SUMMARY

The present invention provides a background noise power estimator employed in a UE and using the estimated coefficients of the channel impulse responses.

BRIEF DESCRIPTION OF THE DRAWINGS

FIG. 1 is a theoretical ensemble average power of the truncated Rayleigh distributed random variable and the numerical average of the sample power with respect to the number of smaller samples out of W=57 chips of each channel estimate, and showing the simulated curve and the theoretical curve.

FIG. 2 is a plot showing the average and mean square error of the estimated noise variance using the algorithm 1 and normalized by the actual noise variance. 10,000 independent simulations are averaged.

FIG. 3 is an estimated noise variance sequence normalized by the actual noise variance. Working group 4 (WG4) case 2 (slow fading) at 3 dB Eb/No. FIG. 3 a shows the estimation from the guard period (GP) and FIGS. 3 b and 3 c show the estimated noise variance respectively employing algorithm 1 and 2.

FIG. 4( a) shows Raw BER curves, FIG. 4( b) shows the normalized average of the estimated noise variance and FIG. 4( c) shows the Mean square error of the estimates normalized by the actual variance. Algorithm 1 is utilized with 30 samples, and algorithm 2 is utilized with 6 recursions in working group 4 (WG4) channel case 2 (slow fading).

FIG. 5( a) shows the raw BER curves, FIG. 5( b) shows the normalized average of the estimated noise variance and FIG. 5( c) shows the Mean square error of the estimates normalized by the actual variance. Algorithm 1 with 30 samples, and algorithm 2 with 6 recursions in International Telecommunication Union (ITU) pedestrian B channel case.

FIG. 6 is a block diagram of channel estimation and post processing for a UE receiver showing the manner in which noise variance estimator obtained in accordance with the method and apparatus of the present invention is employed.

DETAILED DESCRIPTION OF THE PREFERRED EMBODIMENTS

In the present invention, an estimation method of ISCP and noise variance using the output information of the channel estimator is used. The method overcomes the problems of prior art estimation methods and offers much better accuracy in estimates used by dynamic channel allocation (DCA) and multi-user detection (MUD). In particular, an algorithm of partial sample averaging is used to realize the computation.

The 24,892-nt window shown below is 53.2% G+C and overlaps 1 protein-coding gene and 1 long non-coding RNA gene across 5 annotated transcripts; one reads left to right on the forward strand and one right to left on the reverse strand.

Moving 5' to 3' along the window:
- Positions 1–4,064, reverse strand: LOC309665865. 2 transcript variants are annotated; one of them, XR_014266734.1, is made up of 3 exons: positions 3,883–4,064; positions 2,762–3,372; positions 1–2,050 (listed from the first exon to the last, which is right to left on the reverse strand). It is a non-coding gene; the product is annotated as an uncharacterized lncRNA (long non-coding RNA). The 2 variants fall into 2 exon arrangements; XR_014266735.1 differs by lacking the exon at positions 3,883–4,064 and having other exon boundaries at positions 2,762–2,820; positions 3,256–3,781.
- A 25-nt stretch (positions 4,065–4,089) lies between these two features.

Although the present inventive method of estimation of ISCP and noise variance is based on a WCDMA TDD system, the algorithm can be applied to all kinds of communications systems using the information of estimated channel response, including WCDMA FDD systems. FIGS. 3 b and 3 c show the noise variance estimations employing algorithms 1 and 2 of the present invention compared with the noise variance obtained from the guard period (GP).

The following is a description of the signal model for Steiner channel estimation. Let Kmax be the maximum number of distinct midambles allowed by one basic midamble code. Then Kmax=16, 8 or 4 for burst type 1 and Kmax=6 or 3 for burst type 2. The signal model for a received sequence is represented by:

r _ = G h _ + n _ = [ G1 | G2 | | GK ] [ h _ ( 1 ) h _ ( 2 ) h _ ( K ) ] + n Equation ( 1 )
and the maximum-likelihood estimate (MLE) is given by:
ĥ=(GHG)−1GH r=h+w,  Equation (2)
where:
w=(GHG)−1GH n.  Equation (3)

In the case when the active midamble shifts are exactly known, (uplink or downlink with a common midamble shift), the number of block columns of matrix G and the interference can be reduced. However, there is no performance gain as can be seen from a comparison of the maximum midamble shifts (Kmax) and the active midamble shifts (Kactive). In fact, the complexity of the system is increased since the coefficients of the pseudo inverse matrix must to be computed per every timeslot. Assuming the maximum number of midambles, they will be computed only once after the cell specification. Moreover, the output sequence with no signal component is useful for the ISCP and noise variance estimation even in the case of a known midamble. Hence the channel estimator is desired to provide Kmax number of channel estimates no matter how many midambles are active.